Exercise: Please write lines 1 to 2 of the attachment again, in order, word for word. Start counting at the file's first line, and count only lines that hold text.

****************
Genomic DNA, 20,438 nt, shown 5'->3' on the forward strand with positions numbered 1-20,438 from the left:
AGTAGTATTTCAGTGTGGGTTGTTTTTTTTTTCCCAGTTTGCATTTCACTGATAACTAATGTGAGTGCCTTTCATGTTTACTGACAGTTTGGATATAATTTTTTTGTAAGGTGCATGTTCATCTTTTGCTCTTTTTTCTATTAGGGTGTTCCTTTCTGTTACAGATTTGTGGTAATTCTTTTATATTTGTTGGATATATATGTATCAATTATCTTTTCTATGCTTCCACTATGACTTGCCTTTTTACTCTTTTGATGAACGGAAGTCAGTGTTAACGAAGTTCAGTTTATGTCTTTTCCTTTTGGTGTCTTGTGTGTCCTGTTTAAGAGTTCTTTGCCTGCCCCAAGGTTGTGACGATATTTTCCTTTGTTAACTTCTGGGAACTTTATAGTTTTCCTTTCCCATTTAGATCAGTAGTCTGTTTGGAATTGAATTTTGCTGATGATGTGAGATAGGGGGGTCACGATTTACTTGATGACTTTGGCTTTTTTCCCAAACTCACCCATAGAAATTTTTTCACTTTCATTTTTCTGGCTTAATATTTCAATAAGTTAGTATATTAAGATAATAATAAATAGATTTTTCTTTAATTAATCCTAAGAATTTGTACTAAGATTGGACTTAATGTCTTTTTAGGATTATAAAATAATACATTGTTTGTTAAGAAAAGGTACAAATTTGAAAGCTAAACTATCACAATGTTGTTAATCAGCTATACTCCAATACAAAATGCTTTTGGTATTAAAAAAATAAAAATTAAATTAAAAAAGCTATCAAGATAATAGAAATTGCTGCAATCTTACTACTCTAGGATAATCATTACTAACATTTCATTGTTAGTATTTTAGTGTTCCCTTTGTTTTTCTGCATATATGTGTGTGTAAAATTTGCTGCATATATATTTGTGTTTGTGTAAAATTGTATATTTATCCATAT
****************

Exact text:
Genomic DNA, 20,438 nt, shown 5'->3' on the forward strand with positions numbered 1-20,438 from the left:
AGTAGTATTTCAGTGTGGGTTGTTTTTTTTTTCCCAGTTTGCATTTCACTGATAACTAATGTGAGTGCCTTTCATGTTTACTGACAGTTTGGATATAATTTTTTTGTAAGGTGCATGTTCATCTTTTGCTCTTTTTTCTATTAGGGTGTTCCTTTCTGTTACAGATTTGTGGTAATTCTTTTATATTTGTTGGATATATATGTATCAATTATCTTTTCTATGCTTCCACTATGACTTGCCTTTTTACTCTTTTGATGAACGGAAGTCAGTGTTAACGAAGTTCAGTTTATGTCTTTTCCTTTTGGTGTCTTGTGTGTCCTGTTTAAGAGTTCTTTGCCTGCCCCAAGGTTGTGACGATATTTTCCTTTGTTAACTTCTGGGAACTTTATAGTTTTCCTTTCCCATTTAGATCAGTAGTCTGTTTGGAATTGAATTTTGCTGATGATGTGAGATAGGGGGGTCACGATTTACTTGATGACTTTGGCTTTTTTCCCAAACTCACCCATAGAAATTTTTTCACTTTCATTTTTCTGGCTTAATATTTCAATAAGTTAGTATATTAAGATAATAATAAATAGATTTTTCTTTAATTAATCCTAAGAATTTGTACTAAGATTGGACTTAATGTCTTTTTAGGATTATAAAATAATACATTGTTTGTTAAGAAAAGGTACAAATTTGAAAGCTAAACTATCACAATGTTGTTAATCAGCTATACTCCAATACAAAATGCTTTTGGTATTAAAAAAATAAAAATTAAATTAAAAAAGCTATCAAGATAATAGAAATTGCTGCAATCTTACTACTCTAGGATAATCATTACTAACATTTCATTGTTAGTATTTTAGTGTTCCCTTTGTTTTTCTGCATATATGTGTGTGTAAAATTTGCTGCATATATATTTGTGTTTGTGTAAAATTGTATATTTATCCATAT